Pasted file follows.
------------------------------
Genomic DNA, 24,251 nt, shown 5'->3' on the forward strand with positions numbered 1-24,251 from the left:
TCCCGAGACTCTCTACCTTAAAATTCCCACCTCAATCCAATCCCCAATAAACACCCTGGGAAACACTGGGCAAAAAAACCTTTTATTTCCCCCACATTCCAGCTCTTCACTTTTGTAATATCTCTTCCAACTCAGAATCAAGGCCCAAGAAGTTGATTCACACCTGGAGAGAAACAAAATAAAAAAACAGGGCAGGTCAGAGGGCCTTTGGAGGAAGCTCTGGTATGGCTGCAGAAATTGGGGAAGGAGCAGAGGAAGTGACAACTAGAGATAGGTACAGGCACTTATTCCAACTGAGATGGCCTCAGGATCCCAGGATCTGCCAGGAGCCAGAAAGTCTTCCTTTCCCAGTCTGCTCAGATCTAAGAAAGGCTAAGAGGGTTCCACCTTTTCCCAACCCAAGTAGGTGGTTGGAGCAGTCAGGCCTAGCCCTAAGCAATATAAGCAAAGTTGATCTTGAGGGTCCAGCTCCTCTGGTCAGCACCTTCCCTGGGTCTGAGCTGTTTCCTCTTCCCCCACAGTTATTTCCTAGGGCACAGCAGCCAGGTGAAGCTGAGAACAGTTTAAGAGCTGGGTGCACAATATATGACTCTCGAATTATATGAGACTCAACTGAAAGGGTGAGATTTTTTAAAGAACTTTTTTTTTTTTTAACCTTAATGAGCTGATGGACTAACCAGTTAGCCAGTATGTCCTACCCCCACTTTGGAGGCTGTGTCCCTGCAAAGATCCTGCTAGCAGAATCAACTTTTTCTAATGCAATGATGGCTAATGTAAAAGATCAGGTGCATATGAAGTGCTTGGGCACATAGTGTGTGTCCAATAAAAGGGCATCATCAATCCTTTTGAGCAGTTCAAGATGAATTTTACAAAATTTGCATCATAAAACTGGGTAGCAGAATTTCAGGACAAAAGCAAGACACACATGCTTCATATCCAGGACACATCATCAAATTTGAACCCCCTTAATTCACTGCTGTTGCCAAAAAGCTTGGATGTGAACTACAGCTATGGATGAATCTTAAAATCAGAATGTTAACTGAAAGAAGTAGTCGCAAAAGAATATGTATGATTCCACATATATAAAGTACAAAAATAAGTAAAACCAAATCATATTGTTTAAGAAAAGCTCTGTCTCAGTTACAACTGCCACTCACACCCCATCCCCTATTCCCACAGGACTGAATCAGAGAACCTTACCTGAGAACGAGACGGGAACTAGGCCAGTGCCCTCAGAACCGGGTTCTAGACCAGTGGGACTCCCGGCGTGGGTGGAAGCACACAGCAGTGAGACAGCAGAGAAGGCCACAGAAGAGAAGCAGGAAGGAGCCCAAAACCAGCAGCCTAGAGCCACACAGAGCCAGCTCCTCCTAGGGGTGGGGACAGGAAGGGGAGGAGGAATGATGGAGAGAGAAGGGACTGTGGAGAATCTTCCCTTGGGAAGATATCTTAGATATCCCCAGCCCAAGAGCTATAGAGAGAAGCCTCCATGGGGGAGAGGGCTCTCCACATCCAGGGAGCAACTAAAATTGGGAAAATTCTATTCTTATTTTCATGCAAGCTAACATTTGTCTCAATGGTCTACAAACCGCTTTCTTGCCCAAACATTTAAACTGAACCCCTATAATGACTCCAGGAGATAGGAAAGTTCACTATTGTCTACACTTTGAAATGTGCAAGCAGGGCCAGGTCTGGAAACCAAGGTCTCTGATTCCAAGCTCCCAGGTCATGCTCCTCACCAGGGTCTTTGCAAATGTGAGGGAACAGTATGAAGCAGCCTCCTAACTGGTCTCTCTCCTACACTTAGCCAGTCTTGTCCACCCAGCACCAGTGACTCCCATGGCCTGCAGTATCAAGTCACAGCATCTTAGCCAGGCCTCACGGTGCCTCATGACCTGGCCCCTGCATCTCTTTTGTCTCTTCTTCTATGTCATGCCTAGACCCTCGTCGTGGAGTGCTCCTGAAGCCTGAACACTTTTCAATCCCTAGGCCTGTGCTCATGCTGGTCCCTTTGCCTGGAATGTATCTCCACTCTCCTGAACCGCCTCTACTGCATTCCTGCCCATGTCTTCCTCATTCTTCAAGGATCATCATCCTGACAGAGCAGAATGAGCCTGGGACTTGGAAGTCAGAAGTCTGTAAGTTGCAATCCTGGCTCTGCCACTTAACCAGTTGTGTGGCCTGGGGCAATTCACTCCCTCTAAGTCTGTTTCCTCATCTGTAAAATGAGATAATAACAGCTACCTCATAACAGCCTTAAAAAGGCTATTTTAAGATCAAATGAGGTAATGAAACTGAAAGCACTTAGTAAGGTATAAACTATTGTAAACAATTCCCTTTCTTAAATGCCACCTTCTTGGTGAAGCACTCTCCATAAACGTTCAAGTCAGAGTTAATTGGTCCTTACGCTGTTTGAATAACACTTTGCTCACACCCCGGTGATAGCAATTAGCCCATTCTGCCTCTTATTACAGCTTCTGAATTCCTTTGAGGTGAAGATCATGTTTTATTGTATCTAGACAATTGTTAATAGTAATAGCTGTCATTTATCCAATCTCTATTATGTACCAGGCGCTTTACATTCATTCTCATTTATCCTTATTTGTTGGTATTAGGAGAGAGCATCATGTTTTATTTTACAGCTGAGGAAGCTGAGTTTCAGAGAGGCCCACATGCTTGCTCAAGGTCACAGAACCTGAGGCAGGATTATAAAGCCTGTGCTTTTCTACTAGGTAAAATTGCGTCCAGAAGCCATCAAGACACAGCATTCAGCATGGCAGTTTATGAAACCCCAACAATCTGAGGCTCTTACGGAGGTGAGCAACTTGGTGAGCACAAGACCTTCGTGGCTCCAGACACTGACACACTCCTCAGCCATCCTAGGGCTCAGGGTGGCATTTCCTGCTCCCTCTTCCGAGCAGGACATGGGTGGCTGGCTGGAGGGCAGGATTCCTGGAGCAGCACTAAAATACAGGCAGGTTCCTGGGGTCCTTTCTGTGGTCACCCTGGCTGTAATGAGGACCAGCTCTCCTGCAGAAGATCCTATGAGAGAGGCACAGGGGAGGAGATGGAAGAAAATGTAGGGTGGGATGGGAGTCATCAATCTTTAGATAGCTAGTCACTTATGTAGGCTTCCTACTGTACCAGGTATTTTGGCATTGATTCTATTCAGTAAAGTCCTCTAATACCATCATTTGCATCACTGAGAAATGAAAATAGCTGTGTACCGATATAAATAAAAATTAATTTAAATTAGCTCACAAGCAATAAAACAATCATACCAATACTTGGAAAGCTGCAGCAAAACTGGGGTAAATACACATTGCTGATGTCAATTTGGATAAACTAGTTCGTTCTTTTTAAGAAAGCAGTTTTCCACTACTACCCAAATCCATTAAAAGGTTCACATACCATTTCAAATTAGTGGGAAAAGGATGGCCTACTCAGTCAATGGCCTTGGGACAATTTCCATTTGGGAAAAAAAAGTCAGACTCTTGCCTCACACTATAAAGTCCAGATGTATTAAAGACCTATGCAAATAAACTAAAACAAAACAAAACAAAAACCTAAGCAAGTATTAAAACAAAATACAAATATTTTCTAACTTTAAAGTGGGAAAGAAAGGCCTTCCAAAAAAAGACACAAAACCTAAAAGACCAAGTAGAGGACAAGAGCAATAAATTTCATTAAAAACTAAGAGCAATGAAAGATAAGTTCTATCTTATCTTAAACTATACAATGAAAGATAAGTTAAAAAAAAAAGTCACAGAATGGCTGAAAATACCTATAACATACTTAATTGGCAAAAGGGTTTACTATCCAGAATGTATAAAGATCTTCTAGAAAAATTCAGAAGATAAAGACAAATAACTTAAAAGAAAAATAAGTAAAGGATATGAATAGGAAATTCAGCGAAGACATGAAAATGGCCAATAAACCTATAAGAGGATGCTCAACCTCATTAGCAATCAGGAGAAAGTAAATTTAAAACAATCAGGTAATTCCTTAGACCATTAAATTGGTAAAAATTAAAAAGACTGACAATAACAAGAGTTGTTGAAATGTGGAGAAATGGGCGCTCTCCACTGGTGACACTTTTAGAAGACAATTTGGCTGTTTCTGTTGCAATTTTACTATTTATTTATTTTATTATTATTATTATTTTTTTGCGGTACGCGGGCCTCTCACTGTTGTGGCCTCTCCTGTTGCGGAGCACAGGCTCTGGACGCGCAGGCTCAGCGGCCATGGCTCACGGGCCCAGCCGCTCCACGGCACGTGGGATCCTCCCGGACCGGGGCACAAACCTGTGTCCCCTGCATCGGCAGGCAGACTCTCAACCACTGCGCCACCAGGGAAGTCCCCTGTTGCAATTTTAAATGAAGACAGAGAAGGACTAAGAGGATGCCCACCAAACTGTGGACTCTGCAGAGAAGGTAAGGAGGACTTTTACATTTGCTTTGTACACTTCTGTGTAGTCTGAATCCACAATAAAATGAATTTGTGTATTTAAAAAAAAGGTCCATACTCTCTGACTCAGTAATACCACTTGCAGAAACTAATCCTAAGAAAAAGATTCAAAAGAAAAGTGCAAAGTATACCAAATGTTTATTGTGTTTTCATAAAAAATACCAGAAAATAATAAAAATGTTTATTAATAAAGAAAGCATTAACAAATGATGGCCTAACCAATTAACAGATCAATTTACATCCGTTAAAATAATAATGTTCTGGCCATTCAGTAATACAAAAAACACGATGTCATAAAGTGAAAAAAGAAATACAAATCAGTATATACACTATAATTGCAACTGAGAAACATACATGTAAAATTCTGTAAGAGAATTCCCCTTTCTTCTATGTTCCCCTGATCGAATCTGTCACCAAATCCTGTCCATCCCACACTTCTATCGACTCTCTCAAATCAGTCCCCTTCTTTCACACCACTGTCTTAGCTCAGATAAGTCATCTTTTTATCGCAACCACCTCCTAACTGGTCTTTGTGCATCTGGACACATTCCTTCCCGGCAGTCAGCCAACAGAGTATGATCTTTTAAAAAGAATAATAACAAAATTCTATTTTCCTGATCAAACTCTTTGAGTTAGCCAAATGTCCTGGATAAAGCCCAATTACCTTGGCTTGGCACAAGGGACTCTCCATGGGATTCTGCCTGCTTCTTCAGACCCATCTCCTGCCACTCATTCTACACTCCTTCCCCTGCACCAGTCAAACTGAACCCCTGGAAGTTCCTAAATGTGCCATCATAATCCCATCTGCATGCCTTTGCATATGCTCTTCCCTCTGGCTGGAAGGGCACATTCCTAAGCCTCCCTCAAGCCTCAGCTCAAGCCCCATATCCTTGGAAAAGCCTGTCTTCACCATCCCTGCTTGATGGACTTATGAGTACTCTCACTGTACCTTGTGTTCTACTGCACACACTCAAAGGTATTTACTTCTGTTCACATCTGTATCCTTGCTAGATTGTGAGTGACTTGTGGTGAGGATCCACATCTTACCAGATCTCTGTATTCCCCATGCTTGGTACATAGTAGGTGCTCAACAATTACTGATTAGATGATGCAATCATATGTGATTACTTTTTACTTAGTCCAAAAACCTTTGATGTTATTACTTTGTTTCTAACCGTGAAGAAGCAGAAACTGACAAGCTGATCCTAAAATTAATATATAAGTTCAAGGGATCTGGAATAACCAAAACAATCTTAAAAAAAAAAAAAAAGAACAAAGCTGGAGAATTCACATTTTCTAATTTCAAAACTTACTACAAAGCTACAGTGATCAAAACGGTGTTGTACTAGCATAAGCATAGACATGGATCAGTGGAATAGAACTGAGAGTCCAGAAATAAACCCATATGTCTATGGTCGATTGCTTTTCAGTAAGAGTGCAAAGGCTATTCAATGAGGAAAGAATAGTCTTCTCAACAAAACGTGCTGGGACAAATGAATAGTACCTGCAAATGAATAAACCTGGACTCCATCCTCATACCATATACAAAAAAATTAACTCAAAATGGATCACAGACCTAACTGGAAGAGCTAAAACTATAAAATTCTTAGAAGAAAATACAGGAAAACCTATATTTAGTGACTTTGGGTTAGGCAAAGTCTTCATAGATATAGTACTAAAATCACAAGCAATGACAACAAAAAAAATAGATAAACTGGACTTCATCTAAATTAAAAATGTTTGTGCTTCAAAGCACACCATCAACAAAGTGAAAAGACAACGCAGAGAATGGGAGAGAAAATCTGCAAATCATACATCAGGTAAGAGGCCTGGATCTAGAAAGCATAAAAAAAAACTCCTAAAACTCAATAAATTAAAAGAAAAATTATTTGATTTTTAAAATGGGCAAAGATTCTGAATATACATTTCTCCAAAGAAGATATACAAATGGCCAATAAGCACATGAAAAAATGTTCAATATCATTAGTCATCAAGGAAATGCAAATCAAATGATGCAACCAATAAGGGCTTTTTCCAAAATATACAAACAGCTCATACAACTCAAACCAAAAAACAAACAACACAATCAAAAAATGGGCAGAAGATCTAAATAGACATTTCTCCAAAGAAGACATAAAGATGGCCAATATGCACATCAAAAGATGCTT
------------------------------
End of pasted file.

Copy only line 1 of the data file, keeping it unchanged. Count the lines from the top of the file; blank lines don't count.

Genomic DNA, 24,251 nt, shown 5'->3' on the forward strand with positions numbered 1-24,251 from the left: